A bold reinterpretation of the origins of chronic African American poverty and the social policies and political struggles that led to the postwar urban crisis.
A Movement Without Marches follows poor black women as they traveled from some of Philadelphia’s most impoverished neighborhoods into its welfare offices, courtrooms, public housing, schools, and hospitals, laying claim to an unprecedented array of government benefits and services. With these resources came new constraints, as public officials frequently responded to women’s efforts by limiting benefits and attempting to control their personal lives. Scathing public narratives about women’s “dependency” and their children’s “illegitimacy” placed African American women and public institutions at the center of the growing opposition to black migration and civil rights. Countering stereotypes that have long plagued public debate, Lisa Levenstein offers a compelling portrait of women on the margins negotiating with state agencies in order to better their lives.
Through riveting first-person accounts and deep archival research, A Movement Without Marches advances a new paradigm for understanding urban poverty and postwar U.S. history.
“Is it possible to write about poor women as active agents without fitting them within a social movement framework? . . . Levenstein has already achieved that balance in this important work. . . . A full understanding of African American poverty must include the women Levenstein so powerfully analyzes.”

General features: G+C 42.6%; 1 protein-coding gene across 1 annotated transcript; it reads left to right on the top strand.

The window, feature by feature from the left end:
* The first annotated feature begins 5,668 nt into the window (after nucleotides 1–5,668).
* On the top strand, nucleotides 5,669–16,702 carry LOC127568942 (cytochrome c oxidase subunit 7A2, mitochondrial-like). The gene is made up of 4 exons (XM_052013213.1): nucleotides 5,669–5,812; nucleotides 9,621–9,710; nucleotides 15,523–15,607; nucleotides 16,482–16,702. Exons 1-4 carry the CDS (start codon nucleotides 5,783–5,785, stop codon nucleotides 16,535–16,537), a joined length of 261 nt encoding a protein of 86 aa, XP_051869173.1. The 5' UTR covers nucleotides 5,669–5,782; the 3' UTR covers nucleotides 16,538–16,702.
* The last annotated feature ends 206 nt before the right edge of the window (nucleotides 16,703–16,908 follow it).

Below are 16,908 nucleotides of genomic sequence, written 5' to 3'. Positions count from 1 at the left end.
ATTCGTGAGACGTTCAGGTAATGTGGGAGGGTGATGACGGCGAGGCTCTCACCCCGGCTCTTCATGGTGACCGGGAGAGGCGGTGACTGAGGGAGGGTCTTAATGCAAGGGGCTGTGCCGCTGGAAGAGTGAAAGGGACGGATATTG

–American Historical Review
“A path-breaking account. . . . [Levenstein’s] wide-ranging study of five public institutions suggests a pervasiveness, depth, and force of this phenomenon that historians have not recognized. The field of twentieth-century U.S. politics desperately needs more of her sustained analysis.”
–Pennsylvania Magazine of History and Biography
“Vivid stories of individual women. . . . Each one of them offers an original and compelling interpretation of its subject. Tightly interconnected as they are, each could also stand alone as a major addition to the historiography of public institutions.”
–Journal of Social History
“Levenstein’s focus on the 1950s and 1960s serves to explore the roots of political and social activism embraced by so many younger black people in the subsequent decade. . . . Highly recommended.”
“Excellent. . . . Levenstein becomes a skilled storyteller and weaves narratives from her oral histories throughout the book to support the detailed analysis. . . . Does not disappoint.”
–Journal of African American History